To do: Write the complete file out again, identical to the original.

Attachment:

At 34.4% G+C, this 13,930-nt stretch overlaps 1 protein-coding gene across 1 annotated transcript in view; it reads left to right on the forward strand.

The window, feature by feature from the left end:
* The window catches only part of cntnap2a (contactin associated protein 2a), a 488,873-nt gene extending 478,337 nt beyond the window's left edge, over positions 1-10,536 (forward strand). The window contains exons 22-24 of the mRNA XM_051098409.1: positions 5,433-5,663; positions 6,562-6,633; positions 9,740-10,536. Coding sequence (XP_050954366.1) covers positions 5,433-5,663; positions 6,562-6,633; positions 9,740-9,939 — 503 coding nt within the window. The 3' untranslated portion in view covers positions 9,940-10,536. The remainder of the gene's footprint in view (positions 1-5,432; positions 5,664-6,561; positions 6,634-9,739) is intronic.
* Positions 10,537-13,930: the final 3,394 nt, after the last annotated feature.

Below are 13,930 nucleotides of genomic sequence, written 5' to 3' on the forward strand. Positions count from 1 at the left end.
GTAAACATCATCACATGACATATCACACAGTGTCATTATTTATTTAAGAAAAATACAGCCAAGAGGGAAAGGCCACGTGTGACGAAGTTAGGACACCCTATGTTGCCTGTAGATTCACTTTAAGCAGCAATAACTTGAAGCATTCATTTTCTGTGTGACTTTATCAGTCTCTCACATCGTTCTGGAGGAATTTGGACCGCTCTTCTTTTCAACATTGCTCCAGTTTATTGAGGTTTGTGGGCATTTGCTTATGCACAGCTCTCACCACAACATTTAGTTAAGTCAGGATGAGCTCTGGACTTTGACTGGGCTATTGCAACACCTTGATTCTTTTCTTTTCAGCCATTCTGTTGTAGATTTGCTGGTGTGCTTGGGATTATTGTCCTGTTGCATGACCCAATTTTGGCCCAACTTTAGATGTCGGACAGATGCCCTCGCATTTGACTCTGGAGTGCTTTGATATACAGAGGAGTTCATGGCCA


At 34.4% G+C, this 13,930-nt stretch overlaps 1 protein-coding gene across 1 annotated transcript in view; it reads left to right on the forward strand.

The window, feature by feature from the left end:
* The window catches only part of cntnap2a (contactin associated protein 2a), a 488,873-nt gene extending 478,337 nt beyond the window's left edge, over positions 1-10,536 (forward strand). The window contains exons 22-24 of the mRNA XM_051098409.1: positions 5,433-5,663; positions 6,562-6,633; positions 9,740-10,536. Coding sequence (XP_050954366.1) covers positions 5,433-5,663; positions 6,562-6,633; positions 9,740-9,939 — 503 coding nt within the window. The 3' untranslated portion in view covers positions 9,940-10,536. The remainder of the gene's footprint in view (positions 1-5,432; positions 5,664-6,561; positions 6,634-9,739) is intronic.
* Positions 10,537-13,930: the final 3,394 nt, after the last annotated feature.

Below are 13,930 nucleotides of genomic sequence, written 5' to 3' on the forward strand. Positions count from 1 at the left end.
GTAAACATCATCACATGACATATCACACAGTGTCATTATTTATTTAAGAAAAATACAGCCAAGAGGGAAAGGCCACGTGTGACGAAGTTAGGACACCCTATGTTGCCTGTAGATTCACTTTAAGCAGCAATAACTTGAAGCATTCATTTTCTGTGTGACTTTATCAGTCTCTCACATCGTTCTGGAGGAATTTGGACCGCTCTTCTTTTCAACATTGCTCCAGTTTATTGAGGTTTGTGGGCATTTGCTTATGCACAGCTCTCACCACAACATTTAGTTAAGTCAGGATGAGCTCTGGACTTTGACTGGGCTATTGCAACACCTTGATTCTTTTCTTTTCAGCCATTCTGTTGTAGATTTGCTGGTGTGCTTGGGATTATTGTCCTGTTGCATGACCCAATTTTGGCCCAACTTTAGATGTCGGACAGATGCCCTCGCATTTGACTCTGGAGTGCTTTGATATACAGAGGAGTTCATGGCCA